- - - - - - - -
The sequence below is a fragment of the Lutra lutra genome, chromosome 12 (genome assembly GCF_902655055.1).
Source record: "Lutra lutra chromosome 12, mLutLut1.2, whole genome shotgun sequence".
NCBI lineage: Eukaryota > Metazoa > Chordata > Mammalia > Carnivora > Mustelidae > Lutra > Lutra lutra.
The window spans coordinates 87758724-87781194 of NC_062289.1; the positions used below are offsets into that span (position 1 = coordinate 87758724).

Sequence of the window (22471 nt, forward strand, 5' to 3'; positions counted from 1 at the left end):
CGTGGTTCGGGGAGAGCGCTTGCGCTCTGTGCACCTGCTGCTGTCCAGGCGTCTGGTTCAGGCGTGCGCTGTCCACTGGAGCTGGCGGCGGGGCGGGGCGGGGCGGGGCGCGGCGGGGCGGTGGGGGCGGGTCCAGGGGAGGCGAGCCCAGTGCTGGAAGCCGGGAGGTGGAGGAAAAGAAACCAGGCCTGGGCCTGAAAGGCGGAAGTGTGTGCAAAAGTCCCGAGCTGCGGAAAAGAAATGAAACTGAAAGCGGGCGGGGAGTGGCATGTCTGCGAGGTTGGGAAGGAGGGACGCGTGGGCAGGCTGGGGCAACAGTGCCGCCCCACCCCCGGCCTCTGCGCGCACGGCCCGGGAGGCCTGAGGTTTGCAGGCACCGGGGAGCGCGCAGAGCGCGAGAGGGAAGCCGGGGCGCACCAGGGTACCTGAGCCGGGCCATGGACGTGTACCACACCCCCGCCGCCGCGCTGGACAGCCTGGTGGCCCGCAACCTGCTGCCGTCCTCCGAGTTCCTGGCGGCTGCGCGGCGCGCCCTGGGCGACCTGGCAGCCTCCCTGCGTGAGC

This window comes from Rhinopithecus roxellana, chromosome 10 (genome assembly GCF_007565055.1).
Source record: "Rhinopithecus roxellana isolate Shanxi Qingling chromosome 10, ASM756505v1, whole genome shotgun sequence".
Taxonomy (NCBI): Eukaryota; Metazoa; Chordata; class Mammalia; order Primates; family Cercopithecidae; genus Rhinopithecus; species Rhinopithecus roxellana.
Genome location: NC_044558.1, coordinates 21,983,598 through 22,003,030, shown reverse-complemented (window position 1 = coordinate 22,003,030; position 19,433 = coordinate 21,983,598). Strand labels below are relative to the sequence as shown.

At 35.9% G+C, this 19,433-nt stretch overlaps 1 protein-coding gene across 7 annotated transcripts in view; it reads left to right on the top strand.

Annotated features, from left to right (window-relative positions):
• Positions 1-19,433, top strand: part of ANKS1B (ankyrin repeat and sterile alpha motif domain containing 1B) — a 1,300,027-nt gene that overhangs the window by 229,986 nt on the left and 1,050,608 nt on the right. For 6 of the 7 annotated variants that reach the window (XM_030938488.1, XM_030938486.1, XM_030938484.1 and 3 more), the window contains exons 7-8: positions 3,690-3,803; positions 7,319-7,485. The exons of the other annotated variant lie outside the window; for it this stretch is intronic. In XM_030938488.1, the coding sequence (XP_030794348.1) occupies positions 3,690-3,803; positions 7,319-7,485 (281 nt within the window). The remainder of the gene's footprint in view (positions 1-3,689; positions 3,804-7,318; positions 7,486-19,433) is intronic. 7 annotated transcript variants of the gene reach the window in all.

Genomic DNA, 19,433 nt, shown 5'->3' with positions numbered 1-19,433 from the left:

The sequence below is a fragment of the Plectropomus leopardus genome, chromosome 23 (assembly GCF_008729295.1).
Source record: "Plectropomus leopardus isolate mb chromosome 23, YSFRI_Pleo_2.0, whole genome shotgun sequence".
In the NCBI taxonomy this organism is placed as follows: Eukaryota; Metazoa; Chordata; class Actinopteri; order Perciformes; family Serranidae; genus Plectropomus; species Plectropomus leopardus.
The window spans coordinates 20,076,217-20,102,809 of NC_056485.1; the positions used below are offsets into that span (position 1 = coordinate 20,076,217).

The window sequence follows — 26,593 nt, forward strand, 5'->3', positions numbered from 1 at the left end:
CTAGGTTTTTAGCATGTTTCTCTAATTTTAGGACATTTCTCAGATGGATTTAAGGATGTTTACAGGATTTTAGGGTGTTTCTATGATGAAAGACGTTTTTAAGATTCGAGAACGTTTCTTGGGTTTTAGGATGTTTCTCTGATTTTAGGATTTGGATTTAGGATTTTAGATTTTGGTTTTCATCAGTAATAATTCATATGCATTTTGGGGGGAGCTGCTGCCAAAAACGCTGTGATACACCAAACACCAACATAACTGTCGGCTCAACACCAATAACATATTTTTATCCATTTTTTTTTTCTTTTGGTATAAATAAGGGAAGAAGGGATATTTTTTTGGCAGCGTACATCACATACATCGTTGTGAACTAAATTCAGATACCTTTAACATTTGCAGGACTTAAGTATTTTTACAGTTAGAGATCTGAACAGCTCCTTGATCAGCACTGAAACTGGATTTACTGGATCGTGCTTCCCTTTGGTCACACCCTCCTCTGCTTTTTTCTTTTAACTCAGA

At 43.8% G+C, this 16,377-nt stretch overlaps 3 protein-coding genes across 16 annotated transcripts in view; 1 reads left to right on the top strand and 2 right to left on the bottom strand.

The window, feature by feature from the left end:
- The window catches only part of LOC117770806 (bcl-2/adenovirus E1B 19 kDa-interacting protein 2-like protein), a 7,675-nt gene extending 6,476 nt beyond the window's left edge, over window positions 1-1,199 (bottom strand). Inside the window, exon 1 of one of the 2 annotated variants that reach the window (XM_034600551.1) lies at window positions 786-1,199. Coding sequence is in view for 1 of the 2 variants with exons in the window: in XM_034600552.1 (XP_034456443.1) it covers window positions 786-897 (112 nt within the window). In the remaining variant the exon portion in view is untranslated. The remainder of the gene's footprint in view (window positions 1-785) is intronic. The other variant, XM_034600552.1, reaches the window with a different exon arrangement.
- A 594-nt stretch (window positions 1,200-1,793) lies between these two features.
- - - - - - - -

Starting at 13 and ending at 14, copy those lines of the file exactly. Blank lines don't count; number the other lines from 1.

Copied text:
• Positions 1-19,433, top strand: part of ANKS1B (ankyrin repeat and sterile alpha motif domain containing 1B) — a 1,300,027-nt gene that overhangs the window by 229,986 nt on the left and 1,050,608 nt on the right. For 6 of the 7 annotated variants that reach the window (XM_030938488.1, XM_030938486.1, XM_030938484.1 and 3 more), the window contains exons 7-8: positions 3,690-3,803; positions 7,319-7,485. The exons of the other annotated variant lie outside the window; for it this stretch is intronic. In XM_030938488.1, the coding sequence (XP_030794348.1) occupies positions 3,690-3,803; positions 7,319-7,485 (281 nt within the window). The remainder of the gene's footprint in view (positions 1-3,689; positions 3,804-7,318; positions 7,486-19,433) is intronic. 7 annotated transcript variants of the gene reach the window in all.

Genomic DNA, 19,433 nt, shown 5'->3' with positions numbered 1-19,433 from the left: